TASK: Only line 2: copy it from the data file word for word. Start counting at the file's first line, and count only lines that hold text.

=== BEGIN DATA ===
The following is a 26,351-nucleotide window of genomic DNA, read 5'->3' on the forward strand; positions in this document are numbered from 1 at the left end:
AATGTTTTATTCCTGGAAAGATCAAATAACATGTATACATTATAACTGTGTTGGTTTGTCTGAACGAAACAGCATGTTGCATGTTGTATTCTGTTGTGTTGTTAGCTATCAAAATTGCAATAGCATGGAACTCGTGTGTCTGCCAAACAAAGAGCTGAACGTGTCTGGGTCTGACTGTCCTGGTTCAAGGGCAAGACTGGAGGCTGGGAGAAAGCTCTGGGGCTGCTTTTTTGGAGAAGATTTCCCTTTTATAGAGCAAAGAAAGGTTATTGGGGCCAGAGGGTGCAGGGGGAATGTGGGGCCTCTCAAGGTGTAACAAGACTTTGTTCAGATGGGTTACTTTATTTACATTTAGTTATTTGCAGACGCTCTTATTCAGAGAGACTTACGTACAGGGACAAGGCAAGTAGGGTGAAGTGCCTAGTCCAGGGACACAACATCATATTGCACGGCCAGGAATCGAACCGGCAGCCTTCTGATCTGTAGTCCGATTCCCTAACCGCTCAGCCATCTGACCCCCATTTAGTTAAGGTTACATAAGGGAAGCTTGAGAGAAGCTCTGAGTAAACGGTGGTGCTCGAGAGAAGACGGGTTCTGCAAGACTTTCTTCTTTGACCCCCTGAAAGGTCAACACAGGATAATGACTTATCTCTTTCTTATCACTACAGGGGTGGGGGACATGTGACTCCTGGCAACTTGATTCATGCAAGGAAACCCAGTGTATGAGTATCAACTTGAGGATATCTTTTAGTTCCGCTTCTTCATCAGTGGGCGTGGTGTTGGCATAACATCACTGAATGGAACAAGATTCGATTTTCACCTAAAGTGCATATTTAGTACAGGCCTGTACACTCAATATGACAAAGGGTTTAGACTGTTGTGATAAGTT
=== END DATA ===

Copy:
AATGTTTTATTCCTGGAAAGATCAAATAACATGTATACATTATAACTGTGTTGGTTTGTCTGAACGAAACAGCATGTTGCATGTTGTATTCTGTTGTGTTGTTAGCTATCAAAATTGCAATAGCATGGAACTCGTGTGTCTGCCAAACAAAGAGCTGAACGTGTCTGGGTCTGACTGTCCTGGTTCAAGGGCAAGACTGGAGGCTGGGAGAAAGCTCTGGGGCTGCTTTTTTGGAGAAGATTTCCCTTTTATAGAGCAAAGAAAGGTTATTGGGGCCAGAGGGTGCAGGGGGAATGTGGGGCCTCTCAAGGTGTAACAAGACTTTGTTCAGATGGGTTACTTTATTTACATTTAGTTATTTGCAGACGCTCTTATTCAGAGAGACTTACGTACAGGGACAAGGCAAGTAGGGTGAAGTGCCTAGTCCAGGGACACAACATCATATTGCACGGCCAGGAATCGAACCGGCAGCCTTCTGATCTGTAGTCCGATTCCCTAACCGCTCAGCCATCTGACCCCCATTTAGTTAAGGTTACATAAGGGAAGCTTGAGAGAAGCTCTGAGTAAACGGTGGTGCTCGAGAGAAGACGGGTTCTGCAAGACTTTCTTCTTTGACCCCCTGAAAGGTCAACACAGGATAATGACTTATCTCTTTCTTATCACTACAGGGGTGGGGGACATGTGACTCCTGGCAACTTGATTCATGCAAGGAAACCCAGTGTATGAGTATCAACTTGAGGATATCTTTTAGTTCCGCTTCTTCATCAGTGGGCGTGGTGTTGGCATAACATCACTGAATGGAACAAGATTCGATTTTCACCTAAAGTGCATATTTAGTACAGGCCTGTACACTCAATATGACAAAGGGTTTAGACTGTTGTGATAAGTT